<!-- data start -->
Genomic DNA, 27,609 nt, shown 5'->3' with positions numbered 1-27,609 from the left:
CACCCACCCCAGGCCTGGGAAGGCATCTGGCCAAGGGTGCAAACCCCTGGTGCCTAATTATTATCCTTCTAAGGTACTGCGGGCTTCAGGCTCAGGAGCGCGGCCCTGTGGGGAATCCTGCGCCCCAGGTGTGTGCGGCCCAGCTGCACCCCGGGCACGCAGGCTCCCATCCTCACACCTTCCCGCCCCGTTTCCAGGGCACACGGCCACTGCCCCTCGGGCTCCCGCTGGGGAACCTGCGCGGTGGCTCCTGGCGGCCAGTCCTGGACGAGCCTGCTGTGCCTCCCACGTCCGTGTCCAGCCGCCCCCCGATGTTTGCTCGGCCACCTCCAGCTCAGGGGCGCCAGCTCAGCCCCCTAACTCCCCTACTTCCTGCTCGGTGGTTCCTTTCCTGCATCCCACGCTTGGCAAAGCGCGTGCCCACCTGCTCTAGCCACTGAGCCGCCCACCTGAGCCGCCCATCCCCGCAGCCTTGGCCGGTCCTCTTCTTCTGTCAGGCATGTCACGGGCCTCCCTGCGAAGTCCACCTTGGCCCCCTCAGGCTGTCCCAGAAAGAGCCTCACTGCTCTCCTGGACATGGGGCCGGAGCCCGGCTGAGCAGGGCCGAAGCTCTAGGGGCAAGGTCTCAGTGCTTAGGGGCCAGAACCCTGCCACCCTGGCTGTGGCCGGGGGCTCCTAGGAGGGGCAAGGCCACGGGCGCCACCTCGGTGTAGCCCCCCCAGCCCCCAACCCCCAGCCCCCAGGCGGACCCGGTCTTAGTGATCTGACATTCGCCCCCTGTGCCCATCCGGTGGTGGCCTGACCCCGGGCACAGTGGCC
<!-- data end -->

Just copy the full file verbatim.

Genomic DNA, 27,609 nt, shown 5'->3' with positions numbered 1-27,609 from the left:
CACCCACCCCAGGCCTGGGAAGGCATCTGGCCAAGGGTGCAAACCCCTGGTGCCTAATTATTATCCTTCTAAGGTACTGCGGGCTTCAGGCTCAGGAGCGCGGCCCTGTGGGGAATCCTGCGCCCCAGGTGTGTGCGGCCCAGCTGCACCCCGGGCACGCAGGCTCCCATCCTCACACCTTCCCGCCCCGTTTCCAGGGCACACGGCCACTGCCCCTCGGGCTCCCGCTGGGGAACCTGCGCGGTGGCTCCTGGCGGCCAGTCCTGGACGAGCCTGCTGTGCCTCCCACGTCCGTGTCCAGCCGCCCCCCGATGTTTGCTCGGCCACCTCCAGCTCAGGGGCGCCAGCTCAGCCCCCTAACTCCCCTACTTCCTGCTCGGTGGTTCCTTTCCTGCATCCCACGCTTGGCAAAGCGCGTGCCCACCTGCTCTAGCCACTGAGCCGCCCACCTGAGCCGCCCATCCCCGCAGCCTTGGCCGGTCCTCTTCTTCTGTCAGGCATGTCACGGGCCTCCCTGCGAAGTCCACCTTGGCCCCCTCAGGCTGTCCCAGAAAGAGCCTCACTGCTCTCCTGGACATGGGGCCGGAGCCCGGCTGAGCAGGGCCGAAGCTCTAGGGGCAAGGTCTCAGTGCTTAGGGGCCAGAACCCTGCCACCCTGGCTGTGGCCGGGGGCTCCTAGGAGGGGCAAGGCCACGGGCGCCACCTCGGTGTAGCCCCCCCAGCCCCCAACCCCCAGCCCCCAGGCGGACCCGGTCTTAGTGATCTGACATTCGCCCCCTGTGCCCATCCGGTGGTGGCCTGACCCCGGGCACAGTGGCC